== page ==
Club Sports, Sports

CSULB Jiu-Jitsu brands its club with community building

Four students, sweaty and smiling, are causing a ruckus in the corner of the quad in the taxing summer heat. They spar with each other on a black mat. One proudly sports Vegeta’s battle armor across his chest.

Each showed off their favorite martial art moves in an attempt to draw a crowd. It is their passion. It is Jiu-Jitsu. 

Despite all the physical contact, this sports club does not engage in any in-club competitions. 

Rather, they use the time to train to reach a point where they compete in events outside the club.

“It’s a community,” Jiu-Jitsu club president Emilio Bautista said. “We don’t do competitions…we teach and reach out to other [Jiu-Jitsu] clubs to see if they want to collaborate and host seminars together. We all want to learn from each other and teach beginners.”

The Jiu-Jitsu Club was previously on hiatus before Bautista revived it. Once Bautista took over, he had to renew interest in the club and recruit members for what he envisioned for the team.

“Instead of hiring a black belt, I just got a group of students who had been doing Jiu-Jitsu for nine-plus years,” Bautista said.

Bautista said that not having a black belt requirement created a more inclusive environment for students. 

For novices who are interested in the club, whether for self-defense or a good workout, the team trains members at their own pace.  As someone who started as a novice, Bautista used his personal experience to come up with this method of training. 

For Bautista, his decision to enter the sport began as a way to defend himself from bullies while he was in middle school.

“I decided to get some martial arts in my background as a tool to protect myself from being harassed,” Bautista said. “But now its changed to a lifestyle where I get to pass it down to people.” 

Club instructor Jordan Nguyen grew up with his father being a martial artist, gaining a passion for combat sports at an early age.

“[My dad] was more traditional, he did bo staff and Kung Fu,” Nguyen said. “[I chose Jiu-Jitsu] because I realized it was more advanced and efficient.”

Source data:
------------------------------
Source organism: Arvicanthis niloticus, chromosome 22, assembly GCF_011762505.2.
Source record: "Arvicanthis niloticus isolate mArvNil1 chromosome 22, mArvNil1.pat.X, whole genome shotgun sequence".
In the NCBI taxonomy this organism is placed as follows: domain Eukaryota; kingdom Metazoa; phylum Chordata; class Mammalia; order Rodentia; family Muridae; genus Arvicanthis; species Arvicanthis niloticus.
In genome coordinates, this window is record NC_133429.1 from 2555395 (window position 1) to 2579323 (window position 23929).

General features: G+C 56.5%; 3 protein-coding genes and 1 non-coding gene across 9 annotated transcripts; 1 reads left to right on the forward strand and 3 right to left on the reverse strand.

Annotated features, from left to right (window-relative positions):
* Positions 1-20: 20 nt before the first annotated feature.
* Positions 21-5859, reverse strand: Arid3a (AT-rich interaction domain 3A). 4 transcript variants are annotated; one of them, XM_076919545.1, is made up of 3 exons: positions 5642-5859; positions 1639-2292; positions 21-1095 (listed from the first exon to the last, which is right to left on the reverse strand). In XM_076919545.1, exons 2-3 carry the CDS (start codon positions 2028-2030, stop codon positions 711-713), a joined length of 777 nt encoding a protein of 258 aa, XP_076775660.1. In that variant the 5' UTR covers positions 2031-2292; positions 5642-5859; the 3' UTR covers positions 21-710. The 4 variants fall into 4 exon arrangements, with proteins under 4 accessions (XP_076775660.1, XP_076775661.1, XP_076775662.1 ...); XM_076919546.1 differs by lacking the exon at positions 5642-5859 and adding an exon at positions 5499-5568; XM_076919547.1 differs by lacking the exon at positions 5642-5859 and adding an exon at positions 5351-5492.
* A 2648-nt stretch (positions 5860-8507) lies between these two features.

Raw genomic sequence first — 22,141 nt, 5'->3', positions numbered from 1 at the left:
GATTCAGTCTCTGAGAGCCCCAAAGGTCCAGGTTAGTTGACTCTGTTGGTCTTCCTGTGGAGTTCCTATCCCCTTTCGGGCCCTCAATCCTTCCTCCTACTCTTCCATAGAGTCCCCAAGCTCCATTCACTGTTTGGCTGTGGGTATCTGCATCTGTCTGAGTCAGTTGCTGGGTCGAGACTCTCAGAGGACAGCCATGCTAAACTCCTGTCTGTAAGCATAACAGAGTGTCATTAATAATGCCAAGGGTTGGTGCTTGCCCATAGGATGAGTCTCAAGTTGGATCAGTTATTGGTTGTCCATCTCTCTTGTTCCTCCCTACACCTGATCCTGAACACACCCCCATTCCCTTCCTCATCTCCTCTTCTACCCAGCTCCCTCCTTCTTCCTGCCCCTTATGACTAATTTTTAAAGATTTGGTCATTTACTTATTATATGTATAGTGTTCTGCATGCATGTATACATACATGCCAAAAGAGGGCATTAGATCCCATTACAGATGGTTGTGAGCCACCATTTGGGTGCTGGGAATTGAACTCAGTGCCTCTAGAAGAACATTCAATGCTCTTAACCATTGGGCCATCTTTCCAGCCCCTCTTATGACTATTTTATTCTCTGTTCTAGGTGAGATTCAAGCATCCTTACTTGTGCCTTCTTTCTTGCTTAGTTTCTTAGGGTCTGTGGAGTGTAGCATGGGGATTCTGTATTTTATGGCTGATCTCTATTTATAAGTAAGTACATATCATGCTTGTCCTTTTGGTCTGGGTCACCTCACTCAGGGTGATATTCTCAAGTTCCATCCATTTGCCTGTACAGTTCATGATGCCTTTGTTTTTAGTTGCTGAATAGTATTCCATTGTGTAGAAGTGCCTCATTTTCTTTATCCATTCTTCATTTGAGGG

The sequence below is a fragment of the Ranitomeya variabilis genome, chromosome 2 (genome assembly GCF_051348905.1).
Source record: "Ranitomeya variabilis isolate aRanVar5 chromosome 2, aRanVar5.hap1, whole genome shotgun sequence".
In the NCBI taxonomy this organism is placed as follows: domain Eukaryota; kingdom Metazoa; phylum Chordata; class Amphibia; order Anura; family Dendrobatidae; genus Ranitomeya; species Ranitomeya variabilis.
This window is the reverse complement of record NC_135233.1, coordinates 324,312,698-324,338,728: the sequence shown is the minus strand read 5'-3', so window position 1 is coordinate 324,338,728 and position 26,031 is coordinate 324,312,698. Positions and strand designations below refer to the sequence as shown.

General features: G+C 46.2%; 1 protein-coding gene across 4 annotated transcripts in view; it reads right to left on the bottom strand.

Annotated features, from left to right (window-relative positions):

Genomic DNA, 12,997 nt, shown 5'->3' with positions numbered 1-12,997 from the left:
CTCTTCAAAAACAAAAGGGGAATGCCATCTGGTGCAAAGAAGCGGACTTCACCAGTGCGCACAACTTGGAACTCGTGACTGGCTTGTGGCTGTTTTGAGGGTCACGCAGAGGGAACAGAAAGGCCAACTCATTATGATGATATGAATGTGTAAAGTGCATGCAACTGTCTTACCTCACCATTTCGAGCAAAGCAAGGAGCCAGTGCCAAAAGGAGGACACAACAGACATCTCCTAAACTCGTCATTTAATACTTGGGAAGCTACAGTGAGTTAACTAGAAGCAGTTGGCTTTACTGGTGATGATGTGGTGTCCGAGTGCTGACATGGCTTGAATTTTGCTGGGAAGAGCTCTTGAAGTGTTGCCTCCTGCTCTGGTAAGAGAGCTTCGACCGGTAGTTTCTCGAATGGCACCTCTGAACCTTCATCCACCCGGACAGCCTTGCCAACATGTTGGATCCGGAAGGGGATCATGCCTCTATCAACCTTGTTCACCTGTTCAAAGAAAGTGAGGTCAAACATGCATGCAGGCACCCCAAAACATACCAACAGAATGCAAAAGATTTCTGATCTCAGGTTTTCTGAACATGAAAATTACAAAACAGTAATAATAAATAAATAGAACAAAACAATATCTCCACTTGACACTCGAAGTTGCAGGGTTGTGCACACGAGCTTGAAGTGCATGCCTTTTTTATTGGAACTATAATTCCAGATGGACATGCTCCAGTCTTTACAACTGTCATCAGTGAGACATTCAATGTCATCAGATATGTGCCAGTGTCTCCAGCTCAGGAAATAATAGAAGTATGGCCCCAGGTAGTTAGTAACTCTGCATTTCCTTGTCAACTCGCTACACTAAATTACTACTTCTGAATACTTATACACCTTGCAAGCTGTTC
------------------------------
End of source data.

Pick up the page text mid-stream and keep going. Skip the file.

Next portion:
At 12 years old, Nguyen had gotten training in Jiu-Jitsu and wrestling, eventually dedicating himself to Jiu-Jitsu because he realized that the techniques allowed him to take control over his opponent without getting hit.

Nguyen is not the only one who made the transition from wrestling to Jiu-Jitsu. Club member Aaron Salgado chose to follow the same path after joining the club last year.

“I saw the similarity between wrestling and Jiu-Jitsu and I liked the transition because I am a very contact [driven] person,” Salgado said. “I like the respectfulness we have for one another… because even though you are supposed to dominate your opponent, you are never trying to fully hurt them.”

The club defers a lot of times to the golden rule, “treat others how you want to be treated,” which is how they have been able to avoid major injuries during their seminars and meetings. Love and respect for one another is what has helped their group grow.

“If you don’t want to get choked out then why would you choke out someone you’re training with,” Bautista said. “[That rule helps] build a sense of comradery when we’re doing activities.”

For all those looking to join the club, Bautista recommends going to Jiu-Jitsu seminars. He said that learning consistency will help yield positive results, improve skills and boost self esteem.

“We do it by levels, so the more experienced people do riskier moves like slams and spine manipulation,” Nguyen said. “The new group members work on regular chokes so they can just tap right away.”

At one point only four members consistently attended meetings. This year, the club has nearly 40 dedicated members.

Investing in this community is what gives its members the environment to playfully poke fun at each other when they have them tangled up in submission. Bautista said that trust does not happen overnight, but it occurs after they immerse themselves in the team and the community.

“It’s a lifestyle, so everyone’s interested in it,” Bautista said. “I think that’s how we recruit [the right people] in Week of Welcome and Smorgasport.”

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